Australia return recedes as Qantas postpones flights by four months

Simon Calder
·2-min read
London bound: Qantas will operate all its UK flights with the Boeing 787 (Qantas)
London bound: Qantas will operate all its UK flights with the Boeing 787 (Qantas)

Qantas has pushed back the planned date to restart most of its international routes. The Australian carrier had hoped to launch many routes including its links with London on 1 July. But the international network will not start up again until the end of October – almost four months later.

“The working assumption for international travel to restart has moved to the end October 2021,” the airline said in a statement.

The date coincides with the expected completion of Australia’s vaccination programme.

The chief executive of Qantas Group, Alan Joyce, said: “The Covid vaccine rollout in Australia will take time, but the fact it’s under way gives us more certainty – more certainty that domestic borders can stay open because frontline and quarantine workers will be vaccinated in a matter of weeks.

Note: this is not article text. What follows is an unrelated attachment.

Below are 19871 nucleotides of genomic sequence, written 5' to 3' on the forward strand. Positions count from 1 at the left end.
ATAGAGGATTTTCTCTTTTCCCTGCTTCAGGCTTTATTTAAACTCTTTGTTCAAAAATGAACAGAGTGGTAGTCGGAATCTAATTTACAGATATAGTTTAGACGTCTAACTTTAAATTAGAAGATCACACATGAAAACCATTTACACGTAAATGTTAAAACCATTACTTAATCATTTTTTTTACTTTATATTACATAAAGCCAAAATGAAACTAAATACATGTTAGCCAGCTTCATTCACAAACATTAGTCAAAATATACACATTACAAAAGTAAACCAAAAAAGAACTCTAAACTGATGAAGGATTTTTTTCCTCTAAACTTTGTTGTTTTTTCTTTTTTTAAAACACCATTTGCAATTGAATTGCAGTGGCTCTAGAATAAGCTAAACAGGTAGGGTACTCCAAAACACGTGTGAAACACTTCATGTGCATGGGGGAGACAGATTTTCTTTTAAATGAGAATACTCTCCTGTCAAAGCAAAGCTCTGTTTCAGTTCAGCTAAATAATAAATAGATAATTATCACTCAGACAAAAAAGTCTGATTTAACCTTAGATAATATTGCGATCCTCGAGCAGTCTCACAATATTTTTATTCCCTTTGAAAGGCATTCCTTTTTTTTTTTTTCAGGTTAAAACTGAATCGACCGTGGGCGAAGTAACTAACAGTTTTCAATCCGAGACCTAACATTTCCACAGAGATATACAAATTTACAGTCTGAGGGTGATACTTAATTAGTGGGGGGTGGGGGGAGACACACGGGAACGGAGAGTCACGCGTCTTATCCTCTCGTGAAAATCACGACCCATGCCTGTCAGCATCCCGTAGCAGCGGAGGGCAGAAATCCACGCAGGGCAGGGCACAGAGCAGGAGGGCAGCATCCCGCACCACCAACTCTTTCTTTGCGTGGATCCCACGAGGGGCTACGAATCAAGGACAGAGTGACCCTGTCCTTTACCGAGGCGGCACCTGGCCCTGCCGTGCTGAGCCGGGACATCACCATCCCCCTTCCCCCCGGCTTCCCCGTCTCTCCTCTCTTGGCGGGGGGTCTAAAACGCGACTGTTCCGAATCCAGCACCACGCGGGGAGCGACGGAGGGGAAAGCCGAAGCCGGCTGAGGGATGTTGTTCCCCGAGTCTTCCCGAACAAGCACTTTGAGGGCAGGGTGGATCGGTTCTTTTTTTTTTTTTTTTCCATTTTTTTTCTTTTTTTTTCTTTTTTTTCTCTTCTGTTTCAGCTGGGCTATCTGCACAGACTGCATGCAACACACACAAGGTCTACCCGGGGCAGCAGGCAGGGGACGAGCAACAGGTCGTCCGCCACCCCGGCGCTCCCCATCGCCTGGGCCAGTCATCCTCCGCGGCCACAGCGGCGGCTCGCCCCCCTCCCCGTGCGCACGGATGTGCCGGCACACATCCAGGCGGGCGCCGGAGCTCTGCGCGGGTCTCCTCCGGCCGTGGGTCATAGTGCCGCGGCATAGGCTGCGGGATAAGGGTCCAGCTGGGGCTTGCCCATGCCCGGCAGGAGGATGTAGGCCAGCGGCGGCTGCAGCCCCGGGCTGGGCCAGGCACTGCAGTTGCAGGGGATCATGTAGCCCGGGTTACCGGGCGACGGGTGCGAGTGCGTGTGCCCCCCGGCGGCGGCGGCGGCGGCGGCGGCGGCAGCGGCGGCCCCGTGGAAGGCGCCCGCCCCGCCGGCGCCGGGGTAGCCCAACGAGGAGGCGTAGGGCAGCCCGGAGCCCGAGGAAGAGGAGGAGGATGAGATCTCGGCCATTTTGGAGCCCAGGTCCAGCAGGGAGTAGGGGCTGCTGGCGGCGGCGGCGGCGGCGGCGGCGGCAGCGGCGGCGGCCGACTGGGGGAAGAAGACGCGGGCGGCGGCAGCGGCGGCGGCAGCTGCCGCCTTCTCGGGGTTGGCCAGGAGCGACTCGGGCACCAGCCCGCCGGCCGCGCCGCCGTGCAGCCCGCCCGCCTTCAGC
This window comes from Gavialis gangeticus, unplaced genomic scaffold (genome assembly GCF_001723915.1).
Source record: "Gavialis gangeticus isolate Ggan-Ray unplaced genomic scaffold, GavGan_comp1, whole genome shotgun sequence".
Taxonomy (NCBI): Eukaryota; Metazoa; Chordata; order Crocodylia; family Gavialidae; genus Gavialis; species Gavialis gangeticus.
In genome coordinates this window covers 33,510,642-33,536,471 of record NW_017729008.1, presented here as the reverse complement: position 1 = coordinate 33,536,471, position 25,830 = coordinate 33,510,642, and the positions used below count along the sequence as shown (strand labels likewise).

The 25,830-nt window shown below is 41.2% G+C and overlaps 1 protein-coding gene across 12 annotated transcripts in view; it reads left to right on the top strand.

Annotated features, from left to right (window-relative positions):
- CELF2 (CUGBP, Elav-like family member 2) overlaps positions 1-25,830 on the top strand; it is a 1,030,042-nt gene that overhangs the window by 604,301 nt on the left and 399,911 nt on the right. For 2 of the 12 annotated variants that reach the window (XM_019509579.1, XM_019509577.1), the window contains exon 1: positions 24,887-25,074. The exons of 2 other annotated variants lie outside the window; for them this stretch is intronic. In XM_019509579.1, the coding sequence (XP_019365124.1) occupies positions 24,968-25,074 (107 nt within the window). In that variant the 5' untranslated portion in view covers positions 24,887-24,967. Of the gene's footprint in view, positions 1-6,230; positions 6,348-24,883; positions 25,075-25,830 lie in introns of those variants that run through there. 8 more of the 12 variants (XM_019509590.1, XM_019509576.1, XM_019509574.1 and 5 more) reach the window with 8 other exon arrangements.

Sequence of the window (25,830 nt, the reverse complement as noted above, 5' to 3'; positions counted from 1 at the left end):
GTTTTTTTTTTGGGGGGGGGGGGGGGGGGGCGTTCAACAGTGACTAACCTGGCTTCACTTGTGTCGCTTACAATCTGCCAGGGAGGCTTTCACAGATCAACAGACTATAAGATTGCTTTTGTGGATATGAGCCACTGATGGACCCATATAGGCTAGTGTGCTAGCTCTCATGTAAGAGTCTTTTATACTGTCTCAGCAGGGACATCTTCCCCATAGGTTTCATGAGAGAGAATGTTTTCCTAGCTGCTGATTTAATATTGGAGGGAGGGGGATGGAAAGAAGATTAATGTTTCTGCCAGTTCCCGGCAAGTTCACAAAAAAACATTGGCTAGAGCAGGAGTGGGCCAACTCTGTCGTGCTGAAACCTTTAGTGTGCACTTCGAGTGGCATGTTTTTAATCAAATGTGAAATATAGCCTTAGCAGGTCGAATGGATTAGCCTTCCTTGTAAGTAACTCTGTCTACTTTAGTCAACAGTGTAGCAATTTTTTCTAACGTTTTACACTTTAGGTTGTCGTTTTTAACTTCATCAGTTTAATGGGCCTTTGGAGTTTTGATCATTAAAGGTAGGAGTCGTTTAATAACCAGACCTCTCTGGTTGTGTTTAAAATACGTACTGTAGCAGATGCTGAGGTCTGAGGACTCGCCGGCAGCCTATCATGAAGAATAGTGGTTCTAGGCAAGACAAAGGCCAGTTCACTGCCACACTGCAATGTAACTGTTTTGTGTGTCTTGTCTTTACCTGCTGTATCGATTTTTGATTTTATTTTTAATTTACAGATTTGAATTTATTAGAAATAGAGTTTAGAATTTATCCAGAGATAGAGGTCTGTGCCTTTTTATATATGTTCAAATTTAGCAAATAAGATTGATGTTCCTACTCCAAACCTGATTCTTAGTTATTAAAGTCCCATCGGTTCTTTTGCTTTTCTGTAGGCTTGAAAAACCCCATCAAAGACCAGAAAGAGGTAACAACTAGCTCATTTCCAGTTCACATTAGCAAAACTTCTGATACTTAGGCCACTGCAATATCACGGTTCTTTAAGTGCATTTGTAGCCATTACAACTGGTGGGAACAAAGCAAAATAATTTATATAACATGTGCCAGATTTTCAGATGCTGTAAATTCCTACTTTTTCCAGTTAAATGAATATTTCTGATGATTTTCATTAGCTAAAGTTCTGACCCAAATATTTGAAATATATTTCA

“And more certainty that international borders can open when the nationwide rollout is effectively complete by the end of October.”

Mr Joyce has said that he expects international flights to be open only to passengers who have been vaccinated against coronavirus.

At present Australia is closed to all but a limited number of returning citizens, together with a few links to and from New Zealand. Tourism officials have indicated they do not expect international visitors to return until 2022.

The southern summer/northern winter airline season begins on 31 October. The two routes from London Heathrow, to Sydney via Singapore and to Melbourne via Perth, will resume the following day, when the aircraft have arrived from Australia.

When flights start up again, Qantas will not offer first class. The Airbus A380 “SuperJumbo,” which previously operated the flagship route from Heathrow to Sydney, is out of service – and the replacement, a Boeing 787, is much smaller. Only business, premium economy and economy are on offer.

The Australian airline has previously said its A380 fleet will be grounded for three years – but could be reinstated earlier if demand allows.

Planned routes to New York, Osaka and Santiago will not initially resume.

In its half-year results, Qantas reported a A$1.03bn (£575m) underlying loss.

The carrier has shed 5,000 jobs since the coronavirus crisis began, and another 3,500 people will be “leaving the organisation” shortly.

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